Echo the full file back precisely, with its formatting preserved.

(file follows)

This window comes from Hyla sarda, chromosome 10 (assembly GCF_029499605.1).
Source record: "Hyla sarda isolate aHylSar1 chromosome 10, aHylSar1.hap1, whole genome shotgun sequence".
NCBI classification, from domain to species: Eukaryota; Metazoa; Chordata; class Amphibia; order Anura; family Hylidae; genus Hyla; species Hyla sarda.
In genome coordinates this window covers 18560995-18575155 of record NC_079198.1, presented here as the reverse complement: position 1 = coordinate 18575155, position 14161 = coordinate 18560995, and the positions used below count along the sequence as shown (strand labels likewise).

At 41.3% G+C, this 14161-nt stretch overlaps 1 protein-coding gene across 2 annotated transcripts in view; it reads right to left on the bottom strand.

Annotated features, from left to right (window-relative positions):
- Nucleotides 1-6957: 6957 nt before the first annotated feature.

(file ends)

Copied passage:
This window comes from Hyla sarda, chromosome 10 (assembly GCF_029499605.1).
Source record: "Hyla sarda isolate aHylSar1 chromosome 10, aHylSar1.hap1, whole genome shotgun sequence".
NCBI classification, from domain to species: Eukaryota; Metazoa; Chordata; class Amphibia; order Anura; family Hylidae; genus Hyla; species Hyla sarda.
In genome coordinates this window covers 18560995-18575155 of record NC_079198.1, presented here as the reverse complement: position 1 = coordinate 18575155, position 14161 = coordinate 18560995, and the positions used below count along the sequence as shown (strand labels likewise).

At 41.3% G+C, this 14161-nt stretch overlaps 1 protein-coding gene across 2 annotated transcripts in view; it reads right to left on the bottom strand.

Annotated features, from left to right (window-relative positions):
- Nucleotides 1-6957: 6957 nt before the first annotated feature.